A newborn baby cannot be spoilt! If your baby cries or is niggly, it’s completely fine to rock and pacify her until she calms down. Studies have even shown that babies who’re picked up and carried around quite often are less prone to colic.
6 TO 12 WEEKS
Well, the honeymoon is over, for now. The reason why newborns sleep continuously and so well is because there are still remnants of the mom’s melatonin (a sleeping hormone) in baby’s blood. After two weeks the melatonin
is exhausted, and it takes a further four weeks before she starts making her own. Yet it only kicks in by 12 to 16 weeks, round about the same time when baby’s sleeping patterns start to become fixed.
Your baby’s already sleeping a little less and should sleep for 16 to 18 hours of the 24-hour cycle. She probably needs three naps in the day, one long and two short ones. You’ll find she becomes tired after being awake for 60 to 80 minutes. Your baby can still wake up at night for a feed, but one of her night feeds (usually the one at ten or eleven at night) should now start falling away. Your baby can now also start sleeping for six or seven hours before waking for a feed.
Remember to never force a baby of this age to sleep or skip a feed. Her body has to be ready first.
Starting with solids now (before 4-6 months) won’t ensure she sleeps through – in fact, it can just make her sleeping pattern worse.
It’s usually during this time that baby starts struggling to stay asleep through sounds and noises compared to when she was a newborn. Although experts say the house doesn’t need to be dead quiet for a baby to sleep, you may start realising that she does need silence for her naps.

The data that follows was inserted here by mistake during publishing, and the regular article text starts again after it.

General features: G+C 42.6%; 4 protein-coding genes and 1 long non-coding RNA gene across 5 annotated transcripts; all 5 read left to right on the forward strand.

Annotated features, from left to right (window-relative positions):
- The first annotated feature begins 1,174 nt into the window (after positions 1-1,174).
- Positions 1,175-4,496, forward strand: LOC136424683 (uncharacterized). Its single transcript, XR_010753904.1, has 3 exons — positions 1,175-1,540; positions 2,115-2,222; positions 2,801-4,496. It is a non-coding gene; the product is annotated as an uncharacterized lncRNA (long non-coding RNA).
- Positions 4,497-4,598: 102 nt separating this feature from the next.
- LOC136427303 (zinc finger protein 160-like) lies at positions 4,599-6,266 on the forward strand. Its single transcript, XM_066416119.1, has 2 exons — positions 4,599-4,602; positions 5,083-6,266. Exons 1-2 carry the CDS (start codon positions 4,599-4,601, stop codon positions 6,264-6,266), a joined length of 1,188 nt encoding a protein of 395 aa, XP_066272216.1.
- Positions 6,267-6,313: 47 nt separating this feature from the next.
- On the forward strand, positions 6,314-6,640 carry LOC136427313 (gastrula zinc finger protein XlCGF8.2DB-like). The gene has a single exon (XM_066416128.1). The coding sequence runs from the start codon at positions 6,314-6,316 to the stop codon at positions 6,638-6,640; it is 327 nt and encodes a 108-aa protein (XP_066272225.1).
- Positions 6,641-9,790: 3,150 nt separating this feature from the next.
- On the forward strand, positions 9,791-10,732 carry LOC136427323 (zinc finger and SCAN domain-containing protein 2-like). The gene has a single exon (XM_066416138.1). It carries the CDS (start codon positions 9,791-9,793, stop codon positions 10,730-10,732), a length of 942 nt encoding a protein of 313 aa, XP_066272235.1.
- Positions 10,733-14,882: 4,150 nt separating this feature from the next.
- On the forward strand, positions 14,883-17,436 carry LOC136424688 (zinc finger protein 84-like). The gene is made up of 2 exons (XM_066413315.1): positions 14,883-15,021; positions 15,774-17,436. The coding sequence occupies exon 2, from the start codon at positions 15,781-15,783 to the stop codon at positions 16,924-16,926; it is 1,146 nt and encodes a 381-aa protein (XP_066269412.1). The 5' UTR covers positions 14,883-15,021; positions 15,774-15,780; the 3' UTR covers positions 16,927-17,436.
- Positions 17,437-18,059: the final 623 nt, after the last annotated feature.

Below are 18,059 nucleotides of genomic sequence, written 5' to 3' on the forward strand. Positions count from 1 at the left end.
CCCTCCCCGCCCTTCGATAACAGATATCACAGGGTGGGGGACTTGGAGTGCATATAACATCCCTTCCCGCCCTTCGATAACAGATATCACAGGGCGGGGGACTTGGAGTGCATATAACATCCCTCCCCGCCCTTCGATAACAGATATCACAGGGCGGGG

“Give her the opportunity to sleep in peace and quiet, at least for certain times of the day. You can teach older children to respect ‘quiet time’ when noises start waking baby. Background music can help to dim unavoidable noise a little,” Erica says.
3 TO 6 MONTHS
By this time you shouldn’t be up every two or three hours anymore. Your little one should sleep for six to eight hours during the day and for 10 to 12 hours during the night (a total of 14 to 18 hours in a 24-hour cycle).
If your baby is healthy and happy, she can now sleep eight to ten hours continuously at night before she wakes up for a feed. (If it hasn’t happened yet, it doesn’t necessarily mean she’s unhealthy and unhappy.)
She’ll enjoy three or four naps during the day, depending on her awake times, which now last 90 minutes. By six months your baby will probably cut down her daytime naps to two a day.
By the age of six months, babies are physically able to sleep through the night. Whether she will in fact do so, is another issue.
That would probably depend on whether she’s learnt the correct sleeping habits and patterns by now.
AWAKE TIMES BETWEEN NAPS
According to Ann Richardson and Megan Faure (authors of the book series Baby Sense), babies and children can stay awake for this long before they become overtired:
6 TO 9 MONTHS
Your baby should be sleeping between 14 and 16 hours in a 24-hour cycle by now. If she eats properly, she can sleep 10 to 12 hours at night before her next feed. Don’t give her milk when she wakes at night. She probably also only takes two daytime naps now, of an hour-and-a-half to two hours each.
By this time, your baby should know exactly how your bedtime routine works (and she can even start coming up with schemes to stretch it out or postpone it a little!). Again ensure that you follow the routine in the same order. Your baby will love the predictable repetition.
Fix your child’s daytime routine, so that naps take place around the same time during the day. Give her enough opportunity to put herself to sleep. Try not to create a dependence on rocking or either a breast- or bottle feed to get her to fall asleep.
Babies who never had problems with sleeping can now suddenly wake up, as separation anxiety starts emerging at
this age. If your baby goes to bed after half past eight in the evening, she can also wake during the night. It may sound strange, but she’ll probably sleep better if you put her down earlier (between six and eight o’clock). Erica Neser writes in Sleep Guide for Babies and Toddlers that teething is one of the biggest reasons why sleeping habits take a turn for the worse from six months. It can cause sleep disruption for three to four days before and after the tooth makes its appearance.
9 TO 12 MONTHS
She should now sleep between 14 and 15 hours in her 24-hour cycle.